Building a backyard apiary that won’t break the bank!
This page has been recently updated with items from amazon due to price and “Prime Shipping”. If you don’t already have an amazon prime account, you should seriously consider it. Click here to learn more!
This page contains all the different equipment and estimated costs to buy or make each pieces. Along with links to other posts and pages that go into more detail on how to make each piece. I’ve made a handy spreadsheet with quick access to everything here at the top, and below you can see more details.
A home for your bees:
- Hive Body: Using 3 10 foot 2×8 boards and a table saw you can build 5
deepmedium boxes! I recently switched to all mediums, because it is easier to keep track of and cheaper. Plus, they are lighter to move around when they are full of bees and honey. You’ll need 3 medium boxes for the hive body as opposed to 2 deep boxes. I don’t use finger joints, I use pocket holes so they are a lot easier and faster to make. Here are the videos I used to get my plans: (costs = around $30)
- Bottom Board: A few 8 foot 2×4’s and some 1/8″ hardware cloth and you’ll have enough screened bottom boards for 6 hives. (costs = around $25 with enough hard ware cloth left over for all your future needs!) See Video
- Outer Cover: If you’re really cheap and its summer you can use campaign signs cut to size (costs = Free!!!)
Or for a more permanent cover you’ll need 1 sheet of 3/4″ plywood and some left over pieces from your hive body work to make a telescoping outer cover (costs = around $40) Ouch! We need to come up with a cheaper alternative here!
- Inner Cover: Who needs them? But if you want one you can use a campaign sign and left over pieces from your hive body cuts (costs = Free!!!)
- Nuc Hive 1 sheet of 15/32″ plywood will make you 4 nice 5-frame nucs! Instructions here! These are deeps, I’m working on plans for a double-stack medium nuc, but you can put medium frames in them, you just might have some comb built off the bottom of those frames you have to trim off when you move them to hive. (costs = $11)
- Frames: I used to buy from Mann Lake, but have since switched to buying from Amazon for their prime shipping. It is still from Mann Lake, but fulfilled by Amazon. I do all mediums to make things easier! 100 pack of Mann Lake FR812 100-Pack Unassembled Grooved Top and Bottom Endbars without Holes, 6-1/4-Inch will run you around $120.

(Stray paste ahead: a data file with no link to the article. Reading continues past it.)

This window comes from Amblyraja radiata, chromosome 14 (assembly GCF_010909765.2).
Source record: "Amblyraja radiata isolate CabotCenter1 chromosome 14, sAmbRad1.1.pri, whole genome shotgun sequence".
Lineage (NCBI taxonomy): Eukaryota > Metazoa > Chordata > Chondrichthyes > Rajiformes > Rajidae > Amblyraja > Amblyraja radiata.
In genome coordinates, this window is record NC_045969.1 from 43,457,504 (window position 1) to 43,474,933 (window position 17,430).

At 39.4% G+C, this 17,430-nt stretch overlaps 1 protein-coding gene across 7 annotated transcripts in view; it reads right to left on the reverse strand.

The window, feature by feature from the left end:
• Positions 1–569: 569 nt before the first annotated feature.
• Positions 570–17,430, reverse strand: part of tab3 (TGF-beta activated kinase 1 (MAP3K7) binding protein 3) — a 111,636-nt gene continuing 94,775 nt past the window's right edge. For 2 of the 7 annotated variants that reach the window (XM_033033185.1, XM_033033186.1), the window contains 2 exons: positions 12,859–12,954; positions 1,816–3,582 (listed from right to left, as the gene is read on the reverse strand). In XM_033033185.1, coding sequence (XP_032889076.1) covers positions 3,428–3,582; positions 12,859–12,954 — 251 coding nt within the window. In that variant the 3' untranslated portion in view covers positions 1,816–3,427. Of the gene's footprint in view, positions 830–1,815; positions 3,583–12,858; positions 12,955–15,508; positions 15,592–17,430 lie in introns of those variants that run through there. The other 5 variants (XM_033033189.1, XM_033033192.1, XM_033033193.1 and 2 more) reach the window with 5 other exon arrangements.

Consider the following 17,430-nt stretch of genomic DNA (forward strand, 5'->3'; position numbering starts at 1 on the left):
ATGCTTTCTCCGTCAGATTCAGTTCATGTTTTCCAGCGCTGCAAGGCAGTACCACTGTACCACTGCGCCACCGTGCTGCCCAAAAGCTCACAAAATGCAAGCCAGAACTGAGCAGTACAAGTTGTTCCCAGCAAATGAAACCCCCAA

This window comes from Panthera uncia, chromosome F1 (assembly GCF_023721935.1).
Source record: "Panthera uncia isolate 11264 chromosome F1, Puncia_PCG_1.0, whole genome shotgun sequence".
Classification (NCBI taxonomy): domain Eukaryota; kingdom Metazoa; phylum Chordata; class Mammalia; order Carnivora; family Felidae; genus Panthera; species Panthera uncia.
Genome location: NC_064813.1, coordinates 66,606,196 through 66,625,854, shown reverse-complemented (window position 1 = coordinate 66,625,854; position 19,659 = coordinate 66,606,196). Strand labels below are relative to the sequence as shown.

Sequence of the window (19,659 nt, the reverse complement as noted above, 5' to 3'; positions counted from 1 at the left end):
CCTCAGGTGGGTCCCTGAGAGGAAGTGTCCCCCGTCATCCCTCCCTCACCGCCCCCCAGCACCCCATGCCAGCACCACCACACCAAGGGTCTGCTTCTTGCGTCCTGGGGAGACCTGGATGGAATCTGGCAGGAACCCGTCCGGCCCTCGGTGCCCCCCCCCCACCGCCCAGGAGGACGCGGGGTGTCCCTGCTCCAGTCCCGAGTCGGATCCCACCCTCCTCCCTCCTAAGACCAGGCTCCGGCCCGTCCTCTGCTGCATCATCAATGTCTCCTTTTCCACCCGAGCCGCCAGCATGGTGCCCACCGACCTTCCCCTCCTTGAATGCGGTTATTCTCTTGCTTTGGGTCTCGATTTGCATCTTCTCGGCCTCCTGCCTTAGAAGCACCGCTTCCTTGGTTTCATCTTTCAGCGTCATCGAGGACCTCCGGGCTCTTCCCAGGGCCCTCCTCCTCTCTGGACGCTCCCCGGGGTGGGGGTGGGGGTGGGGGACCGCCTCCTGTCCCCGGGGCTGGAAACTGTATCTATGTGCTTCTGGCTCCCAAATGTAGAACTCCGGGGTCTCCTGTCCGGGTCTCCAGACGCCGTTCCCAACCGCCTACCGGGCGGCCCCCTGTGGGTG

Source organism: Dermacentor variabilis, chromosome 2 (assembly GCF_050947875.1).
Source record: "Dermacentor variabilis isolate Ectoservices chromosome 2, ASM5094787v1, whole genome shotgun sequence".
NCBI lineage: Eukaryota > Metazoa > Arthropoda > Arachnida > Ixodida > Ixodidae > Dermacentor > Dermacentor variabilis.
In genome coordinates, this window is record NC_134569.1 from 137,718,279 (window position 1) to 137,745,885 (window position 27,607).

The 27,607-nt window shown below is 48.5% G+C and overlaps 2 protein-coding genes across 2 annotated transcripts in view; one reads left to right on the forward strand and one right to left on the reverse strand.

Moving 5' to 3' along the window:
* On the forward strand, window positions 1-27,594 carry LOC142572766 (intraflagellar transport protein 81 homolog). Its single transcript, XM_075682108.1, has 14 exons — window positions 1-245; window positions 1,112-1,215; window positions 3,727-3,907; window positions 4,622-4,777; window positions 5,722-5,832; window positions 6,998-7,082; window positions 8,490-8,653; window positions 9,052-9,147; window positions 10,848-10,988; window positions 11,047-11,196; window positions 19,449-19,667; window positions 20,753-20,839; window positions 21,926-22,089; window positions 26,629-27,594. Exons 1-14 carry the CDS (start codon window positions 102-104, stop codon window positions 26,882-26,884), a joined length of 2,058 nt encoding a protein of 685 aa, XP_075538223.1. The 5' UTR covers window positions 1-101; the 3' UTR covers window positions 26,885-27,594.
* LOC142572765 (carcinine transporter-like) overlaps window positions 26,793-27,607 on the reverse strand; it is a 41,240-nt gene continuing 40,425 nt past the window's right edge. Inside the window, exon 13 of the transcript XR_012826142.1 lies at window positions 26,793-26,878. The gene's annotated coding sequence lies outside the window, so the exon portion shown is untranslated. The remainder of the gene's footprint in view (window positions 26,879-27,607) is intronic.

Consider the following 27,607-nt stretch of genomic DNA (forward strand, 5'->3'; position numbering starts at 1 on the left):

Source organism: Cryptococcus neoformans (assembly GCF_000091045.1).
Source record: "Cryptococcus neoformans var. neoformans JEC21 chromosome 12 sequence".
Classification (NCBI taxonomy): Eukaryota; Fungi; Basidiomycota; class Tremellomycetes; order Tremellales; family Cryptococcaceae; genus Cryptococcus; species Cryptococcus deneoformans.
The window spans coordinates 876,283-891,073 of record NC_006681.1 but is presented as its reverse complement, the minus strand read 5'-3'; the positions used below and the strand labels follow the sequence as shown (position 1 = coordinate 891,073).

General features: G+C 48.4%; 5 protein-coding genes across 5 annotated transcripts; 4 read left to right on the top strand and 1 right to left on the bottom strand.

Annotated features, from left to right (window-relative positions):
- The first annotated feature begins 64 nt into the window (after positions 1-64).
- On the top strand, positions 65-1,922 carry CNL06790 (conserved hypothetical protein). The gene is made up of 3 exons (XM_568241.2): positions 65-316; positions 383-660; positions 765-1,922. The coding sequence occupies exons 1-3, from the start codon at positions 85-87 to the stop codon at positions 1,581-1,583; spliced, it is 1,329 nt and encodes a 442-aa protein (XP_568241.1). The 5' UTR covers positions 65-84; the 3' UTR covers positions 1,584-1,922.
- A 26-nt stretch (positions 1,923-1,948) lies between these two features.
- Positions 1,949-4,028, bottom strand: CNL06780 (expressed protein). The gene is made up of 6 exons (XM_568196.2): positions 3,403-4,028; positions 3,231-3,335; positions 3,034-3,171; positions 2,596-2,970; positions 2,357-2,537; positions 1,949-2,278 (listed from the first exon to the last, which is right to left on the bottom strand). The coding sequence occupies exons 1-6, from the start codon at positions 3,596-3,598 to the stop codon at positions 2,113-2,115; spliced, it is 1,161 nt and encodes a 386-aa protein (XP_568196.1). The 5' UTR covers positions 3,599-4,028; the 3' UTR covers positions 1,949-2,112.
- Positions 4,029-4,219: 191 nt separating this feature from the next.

- Foundation: We don’t necessarily need foundation! Going foundation-less is more work and it can be daunting for a new beekeeper. However, its a lot cheaper and some believe its better on the bees for mite control, though this isn’t proven. I bought 10 sheets to cut into starter strips to give my bees a straight start on their foundation-less frames.
So for around $220 you have enough equipment to for 5 medium hives boxes, 4 nucs, an extra bottom board and lots of #8 hardware cloth which comes in handy for most bee projects. If its fairly warm out you can hold off on the 3/4″ outer covers until later and that will drop your cost down by $40. You could probably paint up one of the hives and or a couple of the nucs and sell them on craigslist and recoup a big portion of your money!!!
Top Bar Hive: (Coming Soon)
Protection and tools:
- Bee Smoker for Beekeeping – Heavy Duty Stainless Steel with Metal Heat Shield and Metal Hook another item we have to give in a buy. This is a steal at this price and prime shipping! (costs = $16)
- New Professional White Medium / Large Beekeeping / Bee Keeping Suit, Jacket, Pull Over, Smock with a Veil by VIVO (BEE-V105) Buy this as well. You can probably make one, but not for much less than what you’ll buy one for. This is a steal at $19! Comes with a veil and long-sleeve smock (cost $19)
- Goatskin Protective Gloves for Beekeeper with Vented Sleeves LargeThese aren’t too expensive and are nice to have. You don’t always have to wear them, but when you need them you’ll be glad to have them! (cost $12)
- KINGLAKE Steel Hive Tool: If you’ve got a nice putty knife you can use that, if not they’re cheap (costs = $8)
- Lemongrass Oil, 1 fl oz You’ll need this to catch your bees later on. It seems a little expensive for 1 oz, but It’s a lot cheaper than buying a box of bees by the lb! (cost $6)